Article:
Kelly Shum, owner of Mad Butcher Meat Company —a family-run Chinese butcher shop in Sacramento, California, spoke out against anti-Asian sentiments and attacks her family has faced for the past year — since the start of the Covid-19 pandemic.

Recently, a customer found a mutilated cat in the parking lot of Shum’s business, which Sacramento Police is investigating as a hate crime, according to reports. Shum said the suspected man had come into the store beforehand.

“I would be lying to you if I told you I was surprised. I wasn’t surprised that it had gotten to this level of violence. We’ve been dealing with this for the last year. We actually have a security guard out front, which is very not typical of a butcher shop, but we actually have him out front for our safety and protection and this is the exact reason why,” Shum told CNN’s Brianna Keilar.

Shum became emotional as she told Keilar of other instances of when her family faced racist attacks and verbal slurs. 

“It’s very difficult for me to talk about. The reason why we have a security guard in the first place is because most of our workers are Chinese here. And, my sister was at the door with a mask, since we knew what the perception was, my sister was actually at the door, enforcing that people wear a masks because we knew how people felt about it, and someone tried to attack her and when they did they called her the China virus and the coronavirus, and — like I said. I’m just not surprised at the level of violence and anti-Asian rhetoric, especially anti-Chinese rhetoric, that’s kind of going around right now,” Shum said.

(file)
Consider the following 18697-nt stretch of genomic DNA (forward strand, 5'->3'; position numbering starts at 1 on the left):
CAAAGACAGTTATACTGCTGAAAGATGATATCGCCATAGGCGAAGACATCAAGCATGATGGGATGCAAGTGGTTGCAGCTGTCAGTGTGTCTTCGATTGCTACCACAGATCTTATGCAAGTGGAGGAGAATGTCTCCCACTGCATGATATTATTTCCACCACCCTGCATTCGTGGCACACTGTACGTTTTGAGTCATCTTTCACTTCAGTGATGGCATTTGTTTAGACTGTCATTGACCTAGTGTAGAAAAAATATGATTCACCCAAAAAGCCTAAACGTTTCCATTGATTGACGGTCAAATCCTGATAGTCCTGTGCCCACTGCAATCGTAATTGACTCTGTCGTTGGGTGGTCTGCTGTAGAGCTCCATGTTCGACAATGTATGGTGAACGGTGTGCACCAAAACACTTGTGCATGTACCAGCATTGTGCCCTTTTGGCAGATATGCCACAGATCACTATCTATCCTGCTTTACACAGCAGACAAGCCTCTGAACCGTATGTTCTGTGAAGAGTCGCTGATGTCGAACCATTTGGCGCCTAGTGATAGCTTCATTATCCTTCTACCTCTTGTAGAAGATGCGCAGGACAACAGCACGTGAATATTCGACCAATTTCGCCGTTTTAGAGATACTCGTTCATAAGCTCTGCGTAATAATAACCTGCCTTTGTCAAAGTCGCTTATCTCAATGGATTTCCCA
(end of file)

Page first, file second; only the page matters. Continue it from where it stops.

California Gov. Gavin Newsom recently signed measures specifically targeting bias and hate crimes against Asian people, but Shum said that she doesn’t think it will make a difference.

Shum noted how she was interrogated about the cat incident as if she did it as a publicity stunt and was told that “maybe this wasn’t going to be taking seriously as a hate crime and maybe it’s going to be categorized under vandalism.”

“I don’t think that anything’s going to come of this. I don’t think there is actually going to be change just because a bill has been passed passed. I just saw with my own experience this week how devastating and traumatizing that this can be,” Shum explained.